Drew Catt: So, speaking of community, let’s drill down to what I see is the smallest unit of community, which is your family. What about your family, Greg? What about your kids? What kind of educational decisions have you made together as a family unit of community?
Greg Forster: Right. I’m married and we have a beautiful 12 year old daughter. We have had difficult decisions to make about schools. We have sent our daughter to the local public school. We did that in the, in several places where we’ve lived, since we’ve had our daughter. I think that we have been very blessed to live in communities with great public schools and communities where the political situation is such that the local public schools are able to provide a good education.
I think we have avoided some of the really difficult challenges of trying to provide a school for communities with different beliefs. In some places that has been an impossible challenge for public schools to navigate. We are confident that our local school has a similar value system to the value system that we want our daughter to have. So, we have not felt it necessary to seek schooling elsewhere.
Honestly, while in general, private schools are better academically than public schools, that’s what the data show. The difference is generally modest in size and the primary reason for that is we don’t have universal school choice that would allow a really bustling marketplace of schools to develop and offer better alternatives. So, you’re not sacrificing that much and the private schools where we live have not made all that compelling a case. We look at them and we say, “The public school looks just as good or better on many metrics.”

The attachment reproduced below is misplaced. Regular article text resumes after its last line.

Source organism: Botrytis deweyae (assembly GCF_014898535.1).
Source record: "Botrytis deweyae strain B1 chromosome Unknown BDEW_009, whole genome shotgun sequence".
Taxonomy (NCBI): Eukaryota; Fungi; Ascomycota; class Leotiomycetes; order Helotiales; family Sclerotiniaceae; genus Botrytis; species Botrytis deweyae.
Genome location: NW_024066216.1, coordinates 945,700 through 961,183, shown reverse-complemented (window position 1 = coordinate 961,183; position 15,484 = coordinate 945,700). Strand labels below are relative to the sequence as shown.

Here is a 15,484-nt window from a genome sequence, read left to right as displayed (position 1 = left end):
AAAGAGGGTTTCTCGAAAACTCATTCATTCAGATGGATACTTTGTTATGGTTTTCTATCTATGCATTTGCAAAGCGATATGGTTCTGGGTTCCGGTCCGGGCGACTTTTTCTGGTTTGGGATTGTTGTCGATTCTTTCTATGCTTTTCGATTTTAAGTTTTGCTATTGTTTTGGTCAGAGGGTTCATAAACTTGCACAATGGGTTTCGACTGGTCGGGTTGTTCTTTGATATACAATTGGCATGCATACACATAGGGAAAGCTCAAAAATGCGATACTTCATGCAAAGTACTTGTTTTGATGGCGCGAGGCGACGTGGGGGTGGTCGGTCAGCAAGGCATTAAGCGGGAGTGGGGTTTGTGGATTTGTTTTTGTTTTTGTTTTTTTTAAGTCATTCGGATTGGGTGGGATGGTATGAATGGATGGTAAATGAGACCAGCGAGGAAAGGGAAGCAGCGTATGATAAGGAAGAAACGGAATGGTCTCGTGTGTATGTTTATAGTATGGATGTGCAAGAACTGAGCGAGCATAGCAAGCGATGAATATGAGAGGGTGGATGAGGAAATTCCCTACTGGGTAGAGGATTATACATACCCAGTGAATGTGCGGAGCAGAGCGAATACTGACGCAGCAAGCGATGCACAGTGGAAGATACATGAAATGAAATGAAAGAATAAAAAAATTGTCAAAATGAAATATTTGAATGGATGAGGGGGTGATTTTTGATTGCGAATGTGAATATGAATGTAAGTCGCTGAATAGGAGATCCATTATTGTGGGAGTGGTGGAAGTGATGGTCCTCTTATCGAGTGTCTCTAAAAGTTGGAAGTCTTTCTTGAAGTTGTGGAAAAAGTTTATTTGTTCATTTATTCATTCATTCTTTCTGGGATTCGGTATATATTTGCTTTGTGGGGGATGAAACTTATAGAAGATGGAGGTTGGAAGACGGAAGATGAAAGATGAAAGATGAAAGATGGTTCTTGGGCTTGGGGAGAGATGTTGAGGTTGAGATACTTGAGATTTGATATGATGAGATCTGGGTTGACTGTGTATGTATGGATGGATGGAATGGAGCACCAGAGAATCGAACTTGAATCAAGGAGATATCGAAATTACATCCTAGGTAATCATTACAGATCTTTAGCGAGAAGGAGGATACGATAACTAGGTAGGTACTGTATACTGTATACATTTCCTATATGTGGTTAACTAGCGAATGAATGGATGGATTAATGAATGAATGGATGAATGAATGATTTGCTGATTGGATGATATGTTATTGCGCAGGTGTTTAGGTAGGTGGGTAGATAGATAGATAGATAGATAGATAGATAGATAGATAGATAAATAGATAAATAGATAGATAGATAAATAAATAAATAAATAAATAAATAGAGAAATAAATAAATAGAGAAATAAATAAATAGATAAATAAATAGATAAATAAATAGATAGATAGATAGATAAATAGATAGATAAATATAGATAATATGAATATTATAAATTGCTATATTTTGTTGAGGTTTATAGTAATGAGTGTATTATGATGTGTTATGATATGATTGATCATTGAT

So, school choice for me is not about bashing public schools. It’s not about trying to undermine a strong public school system. It’s actually in the research, school choice is the only policy that consistently improves public schools. There’s a huge body of literature looking at how public schools are affected by the presence of school choice programs and consistently shows that public schools have better outcomes where there’s school choice, because schools respond to the presence of options by providing better services.
Drew Catt: So, let’s go back a little bit, you did mention about when you were here. So, to all of our listeners who aren’t necessarily familiar with the history of our research team, would you mind filling them in?
Greg Forster: Sure. I joined EdChoice in 2005 and for the next three years was the director of education. At that time we did a lot of fiscal policy studies. We also were doing a number of, what we call, systemic studies. Those are the studies that show how do public schools get affected by the presence of school choice programs. That was at a time when the research on participant affects was still coming out, but it was kind of the tail end of the big burst of participant affect studies. So, we were in a process of collating and digesting those responses and filtering them to a wider audience.